I’ve harbored a not-so-secret obsession with romantic movies for as long as I can remember. Romantic books, too. This would lead you to believe that I live for a good old-fashioned cliche; however, the one cliche romantic bandwagon I’ve never seemed to be able to jump on is romantic Christmas movies.
And yet, around this time last year, I had rewatched my favorite (non-Christmas) romance movies for the fifth or sixth time and was looking for something new. Coincidentally, that need for fresh faces coincided with the arrival of A Christmas Prince on Netflix. Reluctantly, I gave in to my need for a romantic movie and let go of my intense dislike for cheesy Christmas films.
To my reluctant surprise, A Christmas Prince turned out to not be a total disappointment; in fact, I remember rather liking it. That’s why when the sequel, A Christmas Prince: The Royal Wedding, was announced, I began anxiously awaiting its arrival.
It was scheduled to pop up in Netflix on November 30, and I excitedly made plans to watch it that night to usher in December and the Christmas season.
When the thirtieth had almost come to a close, I curled up on my bed and pressed play, only to have my eager anticipation met with almost disappointing results. I say “almost” because, for a Christmas romance movie, it wasn’t bad; however, I didn’t find it nearly as enchanting as the first installment. In fact, this new disappointment makes me wonder at the validity of my original opinion of the first movie. Maybe last year I was just so desperate for something fresh, my standards were just that low.
Whatever my feelings toward the first movie, the second was a blatant let-down. My most substantial complaint likely being the lack of chemistry between the co-stars Ben Lamb (Prince Richard) and Rose Mclver (Amber).
That faux pas is one you can’t afford to make in the romantic movie business, not if you want to be at all successful.
Richard and Amber’s interactions had a sort of forced air to them. They didn’t seem like a long distance couple that was finally getting married and going to live together. Another factor which added to that was a lack of character development individually. I believe this likely played a pivotal role in the lack of development with them as a couple. That underdeveloped relationship leaked into all of the other relationships in the movie, which otherwise would have been wonderfully executed.
Although the relationship between Richard and Amber lacked the flair and pizzaz I so love in my romance movies, I was still quite pleased with a few other aspects of the movie. A new character, Raj Bajaj (Sahil), added a comedic side to this movie which helped distract from the parts I didn’t like. Although he never necessarily made me laugh right out loud, he certainly added a much-needed layer to increase the depth of the movie slightly.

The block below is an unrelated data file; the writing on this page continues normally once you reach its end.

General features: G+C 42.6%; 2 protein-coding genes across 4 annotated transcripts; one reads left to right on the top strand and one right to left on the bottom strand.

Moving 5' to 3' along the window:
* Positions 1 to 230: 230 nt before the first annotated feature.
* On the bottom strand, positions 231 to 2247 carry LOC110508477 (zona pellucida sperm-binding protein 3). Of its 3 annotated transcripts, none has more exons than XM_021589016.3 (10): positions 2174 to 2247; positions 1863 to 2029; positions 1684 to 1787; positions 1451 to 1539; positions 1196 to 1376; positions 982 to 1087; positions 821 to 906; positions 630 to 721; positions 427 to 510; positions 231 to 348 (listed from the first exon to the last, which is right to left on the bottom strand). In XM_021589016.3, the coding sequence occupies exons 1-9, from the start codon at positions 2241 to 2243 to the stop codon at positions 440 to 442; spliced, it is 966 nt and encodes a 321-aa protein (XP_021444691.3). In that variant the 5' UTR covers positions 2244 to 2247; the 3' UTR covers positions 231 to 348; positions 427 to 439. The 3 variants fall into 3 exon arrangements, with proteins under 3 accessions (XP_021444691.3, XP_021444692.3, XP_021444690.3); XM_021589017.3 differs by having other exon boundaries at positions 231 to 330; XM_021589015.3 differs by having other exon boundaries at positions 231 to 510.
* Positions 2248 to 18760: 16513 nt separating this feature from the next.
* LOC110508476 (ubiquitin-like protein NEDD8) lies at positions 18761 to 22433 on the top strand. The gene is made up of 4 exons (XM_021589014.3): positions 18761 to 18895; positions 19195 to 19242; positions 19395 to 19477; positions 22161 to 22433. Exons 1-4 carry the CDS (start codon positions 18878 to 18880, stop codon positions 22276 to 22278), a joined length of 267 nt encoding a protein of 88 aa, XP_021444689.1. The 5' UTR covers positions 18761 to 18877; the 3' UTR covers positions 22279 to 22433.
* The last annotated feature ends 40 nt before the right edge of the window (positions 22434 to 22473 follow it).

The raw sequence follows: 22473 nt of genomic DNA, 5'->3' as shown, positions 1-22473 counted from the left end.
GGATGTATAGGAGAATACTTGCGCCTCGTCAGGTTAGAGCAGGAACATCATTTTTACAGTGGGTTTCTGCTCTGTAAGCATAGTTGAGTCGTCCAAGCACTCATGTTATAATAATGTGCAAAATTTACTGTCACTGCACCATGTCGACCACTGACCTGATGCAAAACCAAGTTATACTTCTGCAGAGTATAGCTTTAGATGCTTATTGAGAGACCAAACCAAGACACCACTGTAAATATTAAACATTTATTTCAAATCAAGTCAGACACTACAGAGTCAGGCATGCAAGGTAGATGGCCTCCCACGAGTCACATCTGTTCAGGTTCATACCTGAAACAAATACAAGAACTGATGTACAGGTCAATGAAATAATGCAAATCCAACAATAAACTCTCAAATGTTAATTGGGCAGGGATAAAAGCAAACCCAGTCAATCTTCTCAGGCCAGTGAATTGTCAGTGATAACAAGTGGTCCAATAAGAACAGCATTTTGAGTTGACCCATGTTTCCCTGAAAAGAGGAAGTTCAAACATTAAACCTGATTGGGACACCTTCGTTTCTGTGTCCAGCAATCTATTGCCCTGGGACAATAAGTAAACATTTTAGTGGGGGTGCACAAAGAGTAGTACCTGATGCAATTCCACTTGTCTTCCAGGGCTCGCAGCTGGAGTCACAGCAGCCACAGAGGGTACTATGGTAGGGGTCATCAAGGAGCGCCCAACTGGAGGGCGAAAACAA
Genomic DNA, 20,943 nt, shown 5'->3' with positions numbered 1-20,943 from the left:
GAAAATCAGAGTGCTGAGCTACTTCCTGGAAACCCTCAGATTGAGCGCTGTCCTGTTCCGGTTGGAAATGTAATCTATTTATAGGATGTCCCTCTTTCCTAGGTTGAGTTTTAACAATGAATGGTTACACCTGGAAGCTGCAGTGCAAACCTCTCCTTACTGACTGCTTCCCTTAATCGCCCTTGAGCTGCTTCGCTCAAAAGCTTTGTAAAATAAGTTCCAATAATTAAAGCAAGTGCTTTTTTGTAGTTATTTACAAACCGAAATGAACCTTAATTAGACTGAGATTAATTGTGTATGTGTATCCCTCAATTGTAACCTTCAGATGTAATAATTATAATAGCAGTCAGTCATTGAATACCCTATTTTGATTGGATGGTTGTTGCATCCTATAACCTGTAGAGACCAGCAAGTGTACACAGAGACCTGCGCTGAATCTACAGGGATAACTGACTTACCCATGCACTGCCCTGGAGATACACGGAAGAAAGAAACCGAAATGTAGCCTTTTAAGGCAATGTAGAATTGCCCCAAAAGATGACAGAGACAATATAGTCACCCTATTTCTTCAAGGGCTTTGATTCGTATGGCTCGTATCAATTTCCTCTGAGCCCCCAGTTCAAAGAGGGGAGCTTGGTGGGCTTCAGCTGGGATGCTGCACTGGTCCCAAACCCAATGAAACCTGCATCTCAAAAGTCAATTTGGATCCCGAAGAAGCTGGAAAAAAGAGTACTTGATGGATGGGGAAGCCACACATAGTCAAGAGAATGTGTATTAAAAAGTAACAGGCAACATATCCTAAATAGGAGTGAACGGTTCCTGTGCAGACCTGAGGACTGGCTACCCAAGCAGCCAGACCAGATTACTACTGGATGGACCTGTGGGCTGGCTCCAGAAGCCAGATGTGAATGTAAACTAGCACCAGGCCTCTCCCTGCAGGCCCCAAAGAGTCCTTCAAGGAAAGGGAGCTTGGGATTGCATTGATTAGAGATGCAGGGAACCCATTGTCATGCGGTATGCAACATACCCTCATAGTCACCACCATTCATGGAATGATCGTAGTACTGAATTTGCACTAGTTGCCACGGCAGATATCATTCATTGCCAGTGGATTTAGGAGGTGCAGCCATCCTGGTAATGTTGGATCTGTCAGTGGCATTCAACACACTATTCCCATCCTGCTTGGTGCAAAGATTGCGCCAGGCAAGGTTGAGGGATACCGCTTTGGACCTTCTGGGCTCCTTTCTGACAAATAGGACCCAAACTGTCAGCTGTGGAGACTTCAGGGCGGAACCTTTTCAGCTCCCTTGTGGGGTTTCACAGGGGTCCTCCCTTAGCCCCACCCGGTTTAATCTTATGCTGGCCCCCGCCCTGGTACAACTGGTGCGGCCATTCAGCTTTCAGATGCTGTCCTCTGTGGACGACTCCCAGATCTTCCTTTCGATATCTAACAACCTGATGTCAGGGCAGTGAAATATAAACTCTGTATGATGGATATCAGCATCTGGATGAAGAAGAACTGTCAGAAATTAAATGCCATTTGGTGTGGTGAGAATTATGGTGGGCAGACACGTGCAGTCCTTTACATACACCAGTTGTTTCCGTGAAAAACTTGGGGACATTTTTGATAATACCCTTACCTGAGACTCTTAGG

Similarly to the last movie, the shots were beautiful and well-done. The crew obviously stressed the use of the gorgeous setting, and it very much worked to their advantage. The beautiful castle where the royal family lived was homey and familiar from the last movie. While it seemed that a lot of the movie was shot there, they made sure to break it up with at least a few scenes with different settings. A personal favorite of mine took place inside the castle, in a room we were not made privy to in the last movie: the kitchen. This addition allowed for a new and enticing character as well as a new relationship and small side story.
I feel as if it were not for such side stories, the movie would have been a rather large dud. I found the stories of Richard’s little sister, Emily, and Amber’s dad to be the enticing taste that kept me watching. Their small plots seemed to have more depth and character than the main plot, which was greatly disappointing. There was so much obvious potential in the main plot, which is not something I often say to Christmas movies; however, I found it effectively wasted due to the aforementioned lack of chemistry.
As my Netflix account continues to flood with Christmas love stories, I’ll continue to click past them. As A Christmas Prince: The Royal Wedding has shown me, not everything is perfect just because it’s Christmas.